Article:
The Use of Folsomia fimetaria and Drosophila melanogaster as Test Insects for the Detection of Insecticide Residues1
Authors: SCOPES, N. E. A.; LICHTENSTEIN, E. P.
Source: Journal of Economic Entomology, Volume 60, Number 6, December 1967 , pp. 1539-1541(3)
Publisher: Entomological Society of America
Abstract:The use of Folsomia fimetaria (L.) as an additional test insect for the detection of toxic insecticidal residues was of advantage when Drosophila melanogaster Meigen was relatively resistant to some insecticides. A rearing method for, and bioassay method with F. fimetaria is described. It was found that F. fimetaria was more susceptible to the organophosphorus and carbamate insecticides, and D. melanogaster was more susceptible to the chlorinated hydrocarbon insecticides tested. With parathion and diazinon, 1.2 to 2.7 times larger amounts had to be used with D. melanogaster to obtain the same toxicity effects as with F. fimetaria. With Temik® (2-methyl-2- (methylthio) propionaldehyde 0- (methylcarbamoyl) oxime) a 9 times higher dosage had to be used, while with carbaryl almost no mortalities of D. melanogaster could be obtained. However, with the chlorinated hydrocarbon insecticides, F. fimetaria was more resistant and it Look a 33 times higher dosage of aldrin to obtain the same LD50 as observed with D. melanogaster. These differences were considerably reduced with lindane, and only a double dosage of this insecticide was necessary to obtain the same LD50 value with F. fimetaria. Both species were rather resistant to DDT.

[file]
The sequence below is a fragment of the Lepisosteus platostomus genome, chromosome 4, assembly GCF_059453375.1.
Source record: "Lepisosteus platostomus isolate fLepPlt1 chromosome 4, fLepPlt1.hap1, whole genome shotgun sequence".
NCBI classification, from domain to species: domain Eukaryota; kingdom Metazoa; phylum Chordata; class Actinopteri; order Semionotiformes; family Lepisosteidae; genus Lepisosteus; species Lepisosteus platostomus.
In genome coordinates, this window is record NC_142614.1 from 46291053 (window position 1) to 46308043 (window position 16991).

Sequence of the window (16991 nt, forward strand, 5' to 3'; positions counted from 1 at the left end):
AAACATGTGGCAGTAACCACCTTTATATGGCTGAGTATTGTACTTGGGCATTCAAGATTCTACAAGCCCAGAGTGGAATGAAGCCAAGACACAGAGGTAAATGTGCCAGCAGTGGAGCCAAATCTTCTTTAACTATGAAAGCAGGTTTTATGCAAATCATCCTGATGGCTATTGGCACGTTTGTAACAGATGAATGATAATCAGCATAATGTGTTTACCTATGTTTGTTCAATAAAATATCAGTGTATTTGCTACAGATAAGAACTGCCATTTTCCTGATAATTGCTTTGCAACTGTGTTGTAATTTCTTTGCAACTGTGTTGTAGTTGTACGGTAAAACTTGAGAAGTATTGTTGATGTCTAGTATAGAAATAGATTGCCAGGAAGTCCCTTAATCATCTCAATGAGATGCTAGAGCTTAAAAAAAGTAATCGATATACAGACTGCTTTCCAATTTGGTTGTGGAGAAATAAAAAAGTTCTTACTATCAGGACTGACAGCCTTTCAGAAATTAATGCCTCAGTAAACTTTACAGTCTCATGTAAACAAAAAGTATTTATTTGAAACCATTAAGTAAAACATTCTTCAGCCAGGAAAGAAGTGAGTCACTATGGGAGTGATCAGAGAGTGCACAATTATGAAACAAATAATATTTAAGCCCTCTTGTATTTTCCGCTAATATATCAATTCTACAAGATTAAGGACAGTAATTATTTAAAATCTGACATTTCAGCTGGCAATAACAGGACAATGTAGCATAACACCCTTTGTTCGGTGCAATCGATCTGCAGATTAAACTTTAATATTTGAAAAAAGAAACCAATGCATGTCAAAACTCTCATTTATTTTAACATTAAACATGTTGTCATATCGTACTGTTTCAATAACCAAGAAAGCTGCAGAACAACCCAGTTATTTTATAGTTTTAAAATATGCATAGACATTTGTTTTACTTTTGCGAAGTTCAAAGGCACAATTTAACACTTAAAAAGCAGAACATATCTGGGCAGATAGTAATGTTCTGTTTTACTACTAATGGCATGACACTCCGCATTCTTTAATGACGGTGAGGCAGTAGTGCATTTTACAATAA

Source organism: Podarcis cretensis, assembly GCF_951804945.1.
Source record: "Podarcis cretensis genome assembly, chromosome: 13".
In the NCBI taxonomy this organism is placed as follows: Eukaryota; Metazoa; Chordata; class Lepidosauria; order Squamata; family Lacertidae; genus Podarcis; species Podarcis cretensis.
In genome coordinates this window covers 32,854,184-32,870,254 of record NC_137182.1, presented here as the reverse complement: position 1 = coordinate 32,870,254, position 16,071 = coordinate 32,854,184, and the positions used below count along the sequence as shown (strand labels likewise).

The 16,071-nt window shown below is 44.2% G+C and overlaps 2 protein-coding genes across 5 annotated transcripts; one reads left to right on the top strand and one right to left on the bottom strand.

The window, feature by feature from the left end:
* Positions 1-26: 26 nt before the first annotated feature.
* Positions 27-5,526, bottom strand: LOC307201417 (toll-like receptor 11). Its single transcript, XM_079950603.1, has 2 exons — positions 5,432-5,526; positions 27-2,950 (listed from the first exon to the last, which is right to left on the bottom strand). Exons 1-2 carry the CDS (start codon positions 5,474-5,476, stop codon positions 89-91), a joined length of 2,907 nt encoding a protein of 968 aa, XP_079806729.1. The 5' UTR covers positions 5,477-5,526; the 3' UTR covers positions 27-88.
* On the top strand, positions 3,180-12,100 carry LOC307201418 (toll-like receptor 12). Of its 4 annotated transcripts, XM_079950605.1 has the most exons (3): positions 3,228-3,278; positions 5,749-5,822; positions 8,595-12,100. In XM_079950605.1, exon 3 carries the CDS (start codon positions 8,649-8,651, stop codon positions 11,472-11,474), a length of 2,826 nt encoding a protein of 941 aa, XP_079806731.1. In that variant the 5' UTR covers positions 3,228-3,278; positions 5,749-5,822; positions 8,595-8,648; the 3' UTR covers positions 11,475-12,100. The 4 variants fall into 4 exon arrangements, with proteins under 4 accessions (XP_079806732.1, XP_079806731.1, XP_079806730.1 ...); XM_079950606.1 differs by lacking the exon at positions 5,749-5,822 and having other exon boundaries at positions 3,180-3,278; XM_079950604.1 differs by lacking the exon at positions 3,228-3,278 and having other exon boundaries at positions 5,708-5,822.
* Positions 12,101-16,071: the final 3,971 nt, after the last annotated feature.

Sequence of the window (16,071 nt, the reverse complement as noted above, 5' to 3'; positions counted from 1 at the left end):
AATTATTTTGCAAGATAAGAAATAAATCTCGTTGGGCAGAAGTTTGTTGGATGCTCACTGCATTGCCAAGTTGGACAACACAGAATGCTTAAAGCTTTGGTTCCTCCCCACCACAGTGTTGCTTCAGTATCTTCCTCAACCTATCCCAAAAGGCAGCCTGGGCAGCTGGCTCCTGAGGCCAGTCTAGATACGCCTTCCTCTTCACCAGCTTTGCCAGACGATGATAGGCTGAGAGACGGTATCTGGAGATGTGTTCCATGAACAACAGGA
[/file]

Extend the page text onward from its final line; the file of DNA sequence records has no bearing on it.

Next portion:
Document Type: Research Article
Publication date: December 1, 1967
- Journal of Economic Entomology is published bimonthly in February, April, June, August, October, and December. The journal publishes articles on the economic significance of insects and is divided into the following sections: apiculture & social insects; arthropods in relation to plant disease; forum; insecticide resistance and resistance management; ecotoxicology; biological and microbial control; ecology and behavior; sampling and biostatistics; household and structural insects; medical entomology; molecular entomology; veterinary entomology; forest entomology; horticultural entomology; field and forage crops, and small grains; stored-product; commodity treatment and quarantine entomology; and plant resistance. In addition to research papers, Journal of Economic Entomology publishes Letters to the Editor, interpretive articles in a Forum section, Short Communications, Rapid Communications, and Book Reviews.
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